2. Order 41, Rule 27(1) states that the parties to an appeal shall not be entitled to produce additional evidence, whether oral or documentary, in the appellate Court; but if (a) the Court from whose decree the appeal is preferred has refused to admit evidence which ought to have been admitted, or (b) the appellate Court requires any document to be produced or any witnesses to be examined to enable it to pronounce judgment, or for any other substantial cause, the appellate Court may allow such evidence or document to be produced, or witness to be examined. The Privy Council has in two cases laid down the scope of this rule. In Kessowji Issur v. G.I.P. Railway Co. (1907) 17 M.L.J. 347 : L.R. 34 IndAp 115 : I.L.R. 31 Bom. 381 , Lord Robertson in delivering the judgment of the Board observed that the legitimate occasion for the application of Section 568 of the Code of Civil Procedure of 1882 (which corresponds to Order 41, Rule 27) was when on examining the evidence some inherent lacuna or defect became apparent, not where a discovery was made to import it. In Parsotim Thakur v. Lal Mohar Thakur (1931) 61 M.L.J. 489 : L.R. 58 IndAp 254 : I.L.R. 10 Pat. 054 , the Judicial Committee re-affirmed this statement of law and went on to observe:

It may well be that the defect may be pointed out by a party, or that a party may move the Court to supply the defect, but the requirement must be the requirement of the Court upon its appreciation of the evidence as it stands.

3. Now, what is the position here? In the first place the Subordinate Judge has not recorded his reasons for admitting the evidence which he is required to do by Order 41, Rule 27(2). An application by the first respondent for the admission of these documents was made before the appeal was heard, but it was not considered until the appeal itself was being argued. Having heard the arguments the Subordinate Judge said that he was inclined to admit them for reasons to be mentioned in his judgment. But his judgment contains no reasons for the admission of the documents. This may be an oversight, but it is an oversight which involves failure to comply with mandatory provisions of the Code of Civil Procedure. But assuming that the Subordinate Judge had given his reasons, it would not affect the result of this appeal because it is quite clear that the admission of these documents was not for the purpose of remedying some inherent lacuna or defect but for the purpose of providing corroboration for oral testimony which had been disbelieved by the trial Judge. The oral evidence was complete and if it had been believed, it would have substantiated the first respondent's case. Therefore there was no question of any lacuna or inherent defect. The additional evidence admitted in this case was not necessary for the Court to appreciate the first respondent's case or to pronounce judgment on it. As the result of the admission of additional evidence the Subordinate Judge has disposed of the appeal on a wrong basis.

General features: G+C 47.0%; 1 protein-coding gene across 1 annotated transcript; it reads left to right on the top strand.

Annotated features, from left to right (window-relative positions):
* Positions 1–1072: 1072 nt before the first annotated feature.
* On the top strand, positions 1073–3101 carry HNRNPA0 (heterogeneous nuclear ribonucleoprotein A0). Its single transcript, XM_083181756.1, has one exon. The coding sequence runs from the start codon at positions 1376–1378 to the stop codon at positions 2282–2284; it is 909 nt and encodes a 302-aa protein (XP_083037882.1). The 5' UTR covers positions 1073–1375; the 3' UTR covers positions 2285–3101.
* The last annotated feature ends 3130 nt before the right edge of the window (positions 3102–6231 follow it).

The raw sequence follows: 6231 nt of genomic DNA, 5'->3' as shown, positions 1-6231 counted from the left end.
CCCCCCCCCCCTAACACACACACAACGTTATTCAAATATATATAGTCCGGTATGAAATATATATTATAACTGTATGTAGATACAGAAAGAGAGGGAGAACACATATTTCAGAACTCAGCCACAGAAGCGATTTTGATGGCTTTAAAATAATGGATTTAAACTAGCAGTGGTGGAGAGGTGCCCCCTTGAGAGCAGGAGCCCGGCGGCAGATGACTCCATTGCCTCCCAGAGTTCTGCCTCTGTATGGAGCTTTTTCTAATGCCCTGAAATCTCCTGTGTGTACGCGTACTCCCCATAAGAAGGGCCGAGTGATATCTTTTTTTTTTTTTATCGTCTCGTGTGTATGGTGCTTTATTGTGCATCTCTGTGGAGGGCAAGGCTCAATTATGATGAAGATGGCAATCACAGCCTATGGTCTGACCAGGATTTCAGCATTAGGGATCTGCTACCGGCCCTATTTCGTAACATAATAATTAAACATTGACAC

4. The appeal will be allowed and the case remanded to the Subordinate Judge with direction to examine the evidence which was tendered in the trial Court and to decide the case according to law. The appellants are entitled to their costs in this Court and will be entitled to a refund of the court-fee paid on the memorandum of appeal.